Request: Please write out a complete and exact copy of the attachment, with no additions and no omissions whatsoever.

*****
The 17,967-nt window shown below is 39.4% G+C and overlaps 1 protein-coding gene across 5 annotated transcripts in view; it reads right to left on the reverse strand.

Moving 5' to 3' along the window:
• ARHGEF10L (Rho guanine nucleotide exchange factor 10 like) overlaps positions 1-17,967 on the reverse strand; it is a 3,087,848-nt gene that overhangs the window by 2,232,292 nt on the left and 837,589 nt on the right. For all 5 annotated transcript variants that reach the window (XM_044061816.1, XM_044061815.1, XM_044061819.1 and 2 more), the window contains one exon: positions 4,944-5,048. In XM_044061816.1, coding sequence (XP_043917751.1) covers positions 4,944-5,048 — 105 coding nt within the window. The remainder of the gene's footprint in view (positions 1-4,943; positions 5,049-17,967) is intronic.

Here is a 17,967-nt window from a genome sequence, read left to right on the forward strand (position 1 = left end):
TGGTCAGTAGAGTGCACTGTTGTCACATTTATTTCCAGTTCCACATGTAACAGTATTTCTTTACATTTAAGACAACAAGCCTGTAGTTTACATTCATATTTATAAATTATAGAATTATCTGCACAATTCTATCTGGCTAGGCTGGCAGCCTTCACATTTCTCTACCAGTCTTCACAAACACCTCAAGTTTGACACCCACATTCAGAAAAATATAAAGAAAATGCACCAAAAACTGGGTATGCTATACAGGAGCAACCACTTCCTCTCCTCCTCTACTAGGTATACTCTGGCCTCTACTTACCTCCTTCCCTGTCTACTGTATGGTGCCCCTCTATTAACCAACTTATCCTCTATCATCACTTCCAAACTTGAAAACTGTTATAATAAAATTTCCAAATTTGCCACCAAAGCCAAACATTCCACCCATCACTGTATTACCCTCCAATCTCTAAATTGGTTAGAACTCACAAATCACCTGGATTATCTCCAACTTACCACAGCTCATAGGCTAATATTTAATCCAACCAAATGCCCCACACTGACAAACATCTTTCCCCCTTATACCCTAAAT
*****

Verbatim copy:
The 17,967-nt window shown below is 39.4% G+C and overlaps 1 protein-coding gene across 5 annotated transcripts in view; it reads right to left on the reverse strand.

Moving 5' to 3' along the window:
• ARHGEF10L (Rho guanine nucleotide exchange factor 10 like) overlaps positions 1-17,967 on the reverse strand; it is a 3,087,848-nt gene that overhangs the window by 2,232,292 nt on the left and 837,589 nt on the right. For all 5 annotated transcript variants that reach the window (XM_044061816.1, XM_044061815.1, XM_044061819.1 and 2 more), the window contains one exon: positions 4,944-5,048. In XM_044061816.1, coding sequence (XP_043917751.1) covers positions 4,944-5,048 — 105 coding nt within the window. The remainder of the gene's footprint in view (positions 1-4,943; positions 5,049-17,967) is intronic.

Here is a 17,967-nt window from a genome sequence, read left to right on the forward strand (position 1 = left end):
TGGTCAGTAGAGTGCACTGTTGTCACATTTATTTCCAGTTCCACATGTAACAGTATTTCTTTACATTTAAGACAACAAGCCTGTAGTTTACATTCATATTTATAAATTATAGAATTATCTGCACAATTCTATCTGGCTAGGCTGGCAGCCTTCACATTTCTCTACCAGTCTTCACAAACACCTCAAGTTTGACACCCACATTCAGAAAAATATAAAGAAAATGCACCAAAAACTGGGTATGCTATACAGGAGCAACCACTTCCTCTCCTCCTCTACTAGGTATACTCTGGCCTCTACTTACCTCCTTCCCTGTCTACTGTATGGTGCCCCTCTATTAACCAACTTATCCTCTATCATCACTTCCAAACTTGAAAACTGTTATAATAAAATTTCCAAATTTGCCACCAAAGCCAAACATTCCACCCATCACTGTATTACCCTCCAATCTCTAAATTGGTTAGAACTCACAAATCACCTGGATTATCTCCAACTTACCACAGCTCATAGGCTAATATTTAATCCAACCAAATGCCCCACACTGACAAACATCTTTCCCCCTTATACCCTAAAT